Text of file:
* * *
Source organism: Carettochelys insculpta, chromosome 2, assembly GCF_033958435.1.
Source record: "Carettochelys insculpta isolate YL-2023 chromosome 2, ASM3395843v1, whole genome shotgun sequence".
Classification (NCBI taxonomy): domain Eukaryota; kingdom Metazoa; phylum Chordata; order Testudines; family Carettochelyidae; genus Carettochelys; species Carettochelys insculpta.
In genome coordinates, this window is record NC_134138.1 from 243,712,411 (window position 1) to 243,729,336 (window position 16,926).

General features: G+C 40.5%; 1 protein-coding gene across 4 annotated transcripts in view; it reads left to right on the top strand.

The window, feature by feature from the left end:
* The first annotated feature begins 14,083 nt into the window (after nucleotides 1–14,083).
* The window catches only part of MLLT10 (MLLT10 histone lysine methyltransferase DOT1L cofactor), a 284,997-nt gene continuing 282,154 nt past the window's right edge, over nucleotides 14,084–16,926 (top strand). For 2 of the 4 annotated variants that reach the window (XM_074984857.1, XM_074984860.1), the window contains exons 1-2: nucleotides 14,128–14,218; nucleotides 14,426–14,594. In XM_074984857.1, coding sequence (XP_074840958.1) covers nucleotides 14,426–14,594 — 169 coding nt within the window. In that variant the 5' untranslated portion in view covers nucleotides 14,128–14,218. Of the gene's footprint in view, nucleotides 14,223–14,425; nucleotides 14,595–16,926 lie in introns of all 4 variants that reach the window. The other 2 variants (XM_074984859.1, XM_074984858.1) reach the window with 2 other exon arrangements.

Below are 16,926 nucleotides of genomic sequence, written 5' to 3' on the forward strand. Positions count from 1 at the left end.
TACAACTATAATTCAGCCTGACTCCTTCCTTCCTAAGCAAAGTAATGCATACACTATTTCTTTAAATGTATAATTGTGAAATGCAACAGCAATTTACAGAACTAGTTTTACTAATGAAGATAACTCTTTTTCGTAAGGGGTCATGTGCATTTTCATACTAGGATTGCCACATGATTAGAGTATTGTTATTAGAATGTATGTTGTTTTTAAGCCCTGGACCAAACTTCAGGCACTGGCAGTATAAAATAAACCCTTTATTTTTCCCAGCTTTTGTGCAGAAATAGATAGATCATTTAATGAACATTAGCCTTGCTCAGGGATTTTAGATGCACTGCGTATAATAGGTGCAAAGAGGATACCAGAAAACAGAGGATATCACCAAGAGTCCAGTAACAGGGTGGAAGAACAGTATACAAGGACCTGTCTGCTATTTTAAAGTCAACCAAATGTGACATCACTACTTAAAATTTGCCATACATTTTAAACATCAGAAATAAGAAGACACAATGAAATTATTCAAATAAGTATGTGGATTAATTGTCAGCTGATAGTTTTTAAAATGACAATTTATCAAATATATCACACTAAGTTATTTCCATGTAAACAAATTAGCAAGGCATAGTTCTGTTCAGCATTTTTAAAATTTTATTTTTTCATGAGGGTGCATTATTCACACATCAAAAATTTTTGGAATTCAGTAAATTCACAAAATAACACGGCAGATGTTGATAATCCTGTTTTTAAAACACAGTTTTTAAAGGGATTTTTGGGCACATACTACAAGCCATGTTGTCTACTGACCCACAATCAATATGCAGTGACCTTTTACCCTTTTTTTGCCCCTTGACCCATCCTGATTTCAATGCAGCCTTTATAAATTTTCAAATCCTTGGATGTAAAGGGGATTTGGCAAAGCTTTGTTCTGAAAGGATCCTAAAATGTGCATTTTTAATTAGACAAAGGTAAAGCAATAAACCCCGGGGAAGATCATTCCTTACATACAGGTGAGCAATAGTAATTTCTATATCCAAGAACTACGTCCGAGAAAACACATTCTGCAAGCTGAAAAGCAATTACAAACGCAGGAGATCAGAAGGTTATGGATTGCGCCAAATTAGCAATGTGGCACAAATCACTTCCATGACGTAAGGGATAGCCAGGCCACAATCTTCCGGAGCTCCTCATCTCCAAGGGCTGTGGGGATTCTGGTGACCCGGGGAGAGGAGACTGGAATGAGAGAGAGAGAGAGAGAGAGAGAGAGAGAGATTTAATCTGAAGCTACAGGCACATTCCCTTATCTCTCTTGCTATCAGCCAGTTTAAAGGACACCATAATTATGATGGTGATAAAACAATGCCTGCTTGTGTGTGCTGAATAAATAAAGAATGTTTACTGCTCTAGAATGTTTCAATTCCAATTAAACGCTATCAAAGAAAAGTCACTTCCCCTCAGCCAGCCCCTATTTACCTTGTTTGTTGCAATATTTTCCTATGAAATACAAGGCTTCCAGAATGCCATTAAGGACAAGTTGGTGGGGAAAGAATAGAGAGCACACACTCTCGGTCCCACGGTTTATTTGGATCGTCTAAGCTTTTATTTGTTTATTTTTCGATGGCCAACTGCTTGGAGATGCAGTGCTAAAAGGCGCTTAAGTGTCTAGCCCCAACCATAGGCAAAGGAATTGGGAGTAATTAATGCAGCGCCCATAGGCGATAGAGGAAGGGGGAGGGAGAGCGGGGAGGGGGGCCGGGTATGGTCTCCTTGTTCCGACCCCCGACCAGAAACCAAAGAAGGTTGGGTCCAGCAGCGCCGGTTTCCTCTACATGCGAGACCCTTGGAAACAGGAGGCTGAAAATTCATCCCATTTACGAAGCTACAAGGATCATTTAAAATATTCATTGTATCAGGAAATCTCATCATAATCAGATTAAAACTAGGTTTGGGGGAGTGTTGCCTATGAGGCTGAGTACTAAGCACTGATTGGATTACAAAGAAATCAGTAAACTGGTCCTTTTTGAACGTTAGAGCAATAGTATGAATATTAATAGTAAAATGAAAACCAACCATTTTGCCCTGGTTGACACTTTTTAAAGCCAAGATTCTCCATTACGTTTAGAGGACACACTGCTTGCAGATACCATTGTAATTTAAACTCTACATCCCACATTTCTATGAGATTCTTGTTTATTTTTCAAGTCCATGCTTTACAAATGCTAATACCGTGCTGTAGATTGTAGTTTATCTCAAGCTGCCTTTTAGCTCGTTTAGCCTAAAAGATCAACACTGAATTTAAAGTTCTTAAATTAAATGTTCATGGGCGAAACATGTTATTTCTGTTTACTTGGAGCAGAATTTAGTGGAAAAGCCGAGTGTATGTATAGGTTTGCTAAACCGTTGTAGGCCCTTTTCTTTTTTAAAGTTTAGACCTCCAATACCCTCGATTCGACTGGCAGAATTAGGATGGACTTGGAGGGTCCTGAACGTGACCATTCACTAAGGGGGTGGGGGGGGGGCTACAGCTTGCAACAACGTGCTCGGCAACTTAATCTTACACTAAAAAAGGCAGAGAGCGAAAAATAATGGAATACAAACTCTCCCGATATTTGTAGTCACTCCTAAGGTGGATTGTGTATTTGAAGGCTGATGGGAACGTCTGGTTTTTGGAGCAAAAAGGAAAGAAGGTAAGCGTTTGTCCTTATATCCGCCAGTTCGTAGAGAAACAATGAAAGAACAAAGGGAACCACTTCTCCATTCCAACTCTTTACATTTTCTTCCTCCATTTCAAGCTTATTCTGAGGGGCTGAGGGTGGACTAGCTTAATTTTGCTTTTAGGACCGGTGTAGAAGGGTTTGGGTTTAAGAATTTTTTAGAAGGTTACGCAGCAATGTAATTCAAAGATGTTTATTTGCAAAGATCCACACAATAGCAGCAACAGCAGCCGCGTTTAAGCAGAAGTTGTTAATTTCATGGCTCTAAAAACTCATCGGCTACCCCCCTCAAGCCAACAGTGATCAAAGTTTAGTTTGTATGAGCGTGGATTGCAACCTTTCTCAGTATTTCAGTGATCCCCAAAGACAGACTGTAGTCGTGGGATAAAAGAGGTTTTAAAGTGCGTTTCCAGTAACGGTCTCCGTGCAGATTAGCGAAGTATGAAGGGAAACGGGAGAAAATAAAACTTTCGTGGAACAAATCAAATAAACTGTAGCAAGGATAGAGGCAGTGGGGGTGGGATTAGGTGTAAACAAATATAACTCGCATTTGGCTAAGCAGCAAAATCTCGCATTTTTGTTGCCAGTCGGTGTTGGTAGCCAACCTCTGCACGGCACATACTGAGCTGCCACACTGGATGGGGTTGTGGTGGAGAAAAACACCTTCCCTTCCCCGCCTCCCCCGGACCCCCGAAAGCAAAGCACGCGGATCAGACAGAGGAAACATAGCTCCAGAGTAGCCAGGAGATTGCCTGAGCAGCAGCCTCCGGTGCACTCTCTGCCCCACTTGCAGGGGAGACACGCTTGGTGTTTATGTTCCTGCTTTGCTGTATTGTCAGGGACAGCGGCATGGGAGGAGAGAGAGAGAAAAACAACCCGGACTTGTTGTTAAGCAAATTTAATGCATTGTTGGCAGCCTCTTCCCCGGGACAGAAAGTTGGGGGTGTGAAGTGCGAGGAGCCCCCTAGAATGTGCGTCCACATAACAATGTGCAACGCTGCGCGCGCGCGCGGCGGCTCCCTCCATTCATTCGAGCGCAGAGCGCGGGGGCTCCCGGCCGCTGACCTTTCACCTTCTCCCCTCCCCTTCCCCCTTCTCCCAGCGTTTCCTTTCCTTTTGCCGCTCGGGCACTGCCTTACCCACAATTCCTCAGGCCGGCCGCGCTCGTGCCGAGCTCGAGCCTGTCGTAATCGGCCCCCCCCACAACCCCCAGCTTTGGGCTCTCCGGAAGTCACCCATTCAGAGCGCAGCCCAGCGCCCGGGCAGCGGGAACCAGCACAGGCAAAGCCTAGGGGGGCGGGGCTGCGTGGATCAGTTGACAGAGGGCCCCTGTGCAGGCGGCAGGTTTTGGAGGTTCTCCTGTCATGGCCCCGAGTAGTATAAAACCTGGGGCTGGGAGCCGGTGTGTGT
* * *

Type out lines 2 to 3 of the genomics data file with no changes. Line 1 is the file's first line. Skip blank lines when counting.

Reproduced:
Source record: "Carettochelys insculpta isolate YL-2023 chromosome 2, ASM3395843v1, whole genome shotgun sequence".
Classification (NCBI taxonomy): domain Eukaryota; kingdom Metazoa; phylum Chordata; order Testudines; family Carettochelyidae; genus Carettochelys; species Carettochelys insculpta.